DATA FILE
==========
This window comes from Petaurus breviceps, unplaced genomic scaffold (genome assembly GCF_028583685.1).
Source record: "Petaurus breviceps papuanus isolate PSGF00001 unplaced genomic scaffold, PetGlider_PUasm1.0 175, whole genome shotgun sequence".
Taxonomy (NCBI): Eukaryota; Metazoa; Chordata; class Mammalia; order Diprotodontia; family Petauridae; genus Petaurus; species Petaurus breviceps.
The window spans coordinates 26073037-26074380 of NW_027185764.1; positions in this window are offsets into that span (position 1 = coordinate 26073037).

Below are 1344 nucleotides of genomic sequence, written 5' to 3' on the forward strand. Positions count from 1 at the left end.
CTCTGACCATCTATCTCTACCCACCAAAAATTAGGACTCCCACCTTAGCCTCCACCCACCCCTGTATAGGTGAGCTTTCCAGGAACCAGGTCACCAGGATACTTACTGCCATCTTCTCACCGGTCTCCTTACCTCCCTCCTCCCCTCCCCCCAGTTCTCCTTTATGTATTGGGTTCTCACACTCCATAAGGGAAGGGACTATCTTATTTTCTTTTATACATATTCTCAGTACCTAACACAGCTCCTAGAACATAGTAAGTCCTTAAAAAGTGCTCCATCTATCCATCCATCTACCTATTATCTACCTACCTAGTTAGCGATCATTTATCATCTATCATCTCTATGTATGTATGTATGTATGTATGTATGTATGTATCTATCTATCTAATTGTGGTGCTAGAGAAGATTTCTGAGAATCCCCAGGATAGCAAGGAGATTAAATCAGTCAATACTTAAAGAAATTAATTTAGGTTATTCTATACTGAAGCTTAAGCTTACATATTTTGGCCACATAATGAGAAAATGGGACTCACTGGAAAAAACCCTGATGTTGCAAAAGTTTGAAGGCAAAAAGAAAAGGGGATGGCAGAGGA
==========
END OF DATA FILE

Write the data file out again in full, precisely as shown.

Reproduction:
This window comes from Petaurus breviceps, unplaced genomic scaffold (genome assembly GCF_028583685.1).
Source record: "Petaurus breviceps papuanus isolate PSGF00001 unplaced genomic scaffold, PetGlider_PUasm1.0 175, whole genome shotgun sequence".
Taxonomy (NCBI): Eukaryota; Metazoa; Chordata; class Mammalia; order Diprotodontia; family Petauridae; genus Petaurus; species Petaurus breviceps.
The window spans coordinates 26073037-26074380 of NW_027185764.1; positions in this window are offsets into that span (position 1 = coordinate 26073037).

Below are 1344 nucleotides of genomic sequence, written 5' to 3' on the forward strand. Positions count from 1 at the left end.
CTCTGACCATCTATCTCTACCCACCAAAAATTAGGACTCCCACCTTAGCCTCCACCCACCCCTGTATAGGTGAGCTTTCCAGGAACCAGGTCACCAGGATACTTACTGCCATCTTCTCACCGGTCTCCTTACCTCCCTCCTCCCCTCCCCCCAGTTCTCCTTTATGTATTGGGTTCTCACACTCCATAAGGGAAGGGACTATCTTATTTTCTTTTATACATATTCTCAGTACCTAACACAGCTCCTAGAACATAGTAAGTCCTTAAAAAGTGCTCCATCTATCCATCCATCTACCTATTATCTACCTACCTAGTTAGCGATCATTTATCATCTATCATCTCTATGTATGTATGTATGTATGTATGTATGTATGTATCTATCTATCTAATTGTGGTGCTAGAGAAGATTTCTGAGAATCCCCAGGATAGCAAGGAGATTAAATCAGTCAATACTTAAAGAAATTAATTTAGGTTATTCTATACTGAAGCTTAAGCTTACATATTTTGGCCACATAATGAGAAAATGGGACTCACTGGAAAAAACCCTGATGTTGCAAAAGTTTGAAGGCAAAAAGAAAAGGGGATGGCAGAGGA